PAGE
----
The Bartholin glands are paired glands approximately 0.5 cm in diameter and are found in the labia minora in the 4- and 8-o’clock positions. Typically, they are nonpalpable. Each gland secretes mucus into a 2.5 cm duct. These two ducts emerge onto the vestibule at either side of the vaginal orifice, inferior to the hymen. Their function is to maintain the moisture of the vaginal mucosa’s vestibular surface. This article focuses on the most common Bartholin gland diseases, cysts and abscesses (see the image below). Although rare, carcinoma of the gland should be considered in women with an atypical presentation. Primary carcinoma of the Bartholin gland accounts for approximately 5% of vulvar carcinomas.
Patients typically have an exquisitely tender, fluctuant labial mass with surrounding erythema and edema. Patients may have a painless, unilateral labial mass without signs of surrounding cellulitis. Bartholin abscesses are very rarely caused by sexually transmitted pathogens.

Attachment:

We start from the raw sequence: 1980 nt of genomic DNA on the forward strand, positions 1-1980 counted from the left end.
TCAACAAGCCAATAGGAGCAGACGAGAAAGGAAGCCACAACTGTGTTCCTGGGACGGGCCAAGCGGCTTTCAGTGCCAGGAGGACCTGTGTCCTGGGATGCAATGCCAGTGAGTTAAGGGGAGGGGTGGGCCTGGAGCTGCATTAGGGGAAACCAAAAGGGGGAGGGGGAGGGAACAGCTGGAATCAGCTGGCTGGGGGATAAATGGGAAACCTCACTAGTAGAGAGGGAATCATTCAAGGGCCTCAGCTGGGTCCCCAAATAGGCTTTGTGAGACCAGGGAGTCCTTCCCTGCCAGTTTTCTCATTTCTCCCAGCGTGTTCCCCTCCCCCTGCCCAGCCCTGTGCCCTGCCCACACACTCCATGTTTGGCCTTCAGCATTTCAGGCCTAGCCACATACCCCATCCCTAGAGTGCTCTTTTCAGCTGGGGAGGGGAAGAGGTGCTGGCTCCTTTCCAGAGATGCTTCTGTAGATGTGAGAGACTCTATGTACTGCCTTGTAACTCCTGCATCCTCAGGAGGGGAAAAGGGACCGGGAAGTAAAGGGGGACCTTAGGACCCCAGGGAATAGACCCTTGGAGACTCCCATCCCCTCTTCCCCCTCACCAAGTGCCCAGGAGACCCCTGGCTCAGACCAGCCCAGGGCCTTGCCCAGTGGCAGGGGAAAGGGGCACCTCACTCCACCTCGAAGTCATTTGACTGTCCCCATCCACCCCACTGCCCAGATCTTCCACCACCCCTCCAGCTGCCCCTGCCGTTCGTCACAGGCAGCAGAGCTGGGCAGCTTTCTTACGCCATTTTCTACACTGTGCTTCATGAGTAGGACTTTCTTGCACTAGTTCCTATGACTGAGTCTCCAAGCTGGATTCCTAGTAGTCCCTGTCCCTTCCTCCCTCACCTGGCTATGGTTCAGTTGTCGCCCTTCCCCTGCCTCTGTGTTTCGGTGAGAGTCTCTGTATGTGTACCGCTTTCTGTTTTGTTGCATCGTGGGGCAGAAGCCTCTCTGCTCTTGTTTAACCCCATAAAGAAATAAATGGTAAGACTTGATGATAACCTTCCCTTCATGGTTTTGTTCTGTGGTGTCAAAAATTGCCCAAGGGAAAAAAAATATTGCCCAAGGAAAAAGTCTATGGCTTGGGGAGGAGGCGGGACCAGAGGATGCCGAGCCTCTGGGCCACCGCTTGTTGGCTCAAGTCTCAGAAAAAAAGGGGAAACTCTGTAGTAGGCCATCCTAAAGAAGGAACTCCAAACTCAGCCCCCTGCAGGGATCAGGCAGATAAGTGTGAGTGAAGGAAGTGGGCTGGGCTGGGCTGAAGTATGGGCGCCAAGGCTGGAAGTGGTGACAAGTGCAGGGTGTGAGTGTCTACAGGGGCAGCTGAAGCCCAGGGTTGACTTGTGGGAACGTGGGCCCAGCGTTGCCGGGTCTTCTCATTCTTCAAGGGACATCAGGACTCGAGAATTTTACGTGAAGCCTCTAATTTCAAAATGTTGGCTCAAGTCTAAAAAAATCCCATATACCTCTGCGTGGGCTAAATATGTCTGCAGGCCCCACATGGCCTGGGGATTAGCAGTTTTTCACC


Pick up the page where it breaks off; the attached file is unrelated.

A patient whose presentation is concerning for malignancy should receive close outpatient gynecologic follow-up for biopsy and possible excision. Those with an uncomplicated, asymptomatic cyst may be discharged with sitz bath instructions. Sitz baths (3 times daily) for several days may promote improvement with resolution or spontaneous rupture with resolution of the cyst.
A Bartholin abscess is generally painful, and, thus, usually requires incision and drainage. In one study, Word catheter treatment was successful in 26 of 30 cases (87%) of Bartholin cyst or abscess.
Patients with an abscess often feel immediate pain relief after the drainage procedure; however, they may require oral analgesia for several days after the procedure.
Medications used in the treatment of Bartholin abscesses include topical and local anesthetics. Antibiotics for empiric treatment of STDs are advisable in the doses usually used to treat gonococcal and chlamydial infections. Ideally, antibiotics should be started immediately prior to incision and drainage.
Bartholin abscess. (Image courtesy of Dr. Gil Shlamovitz.)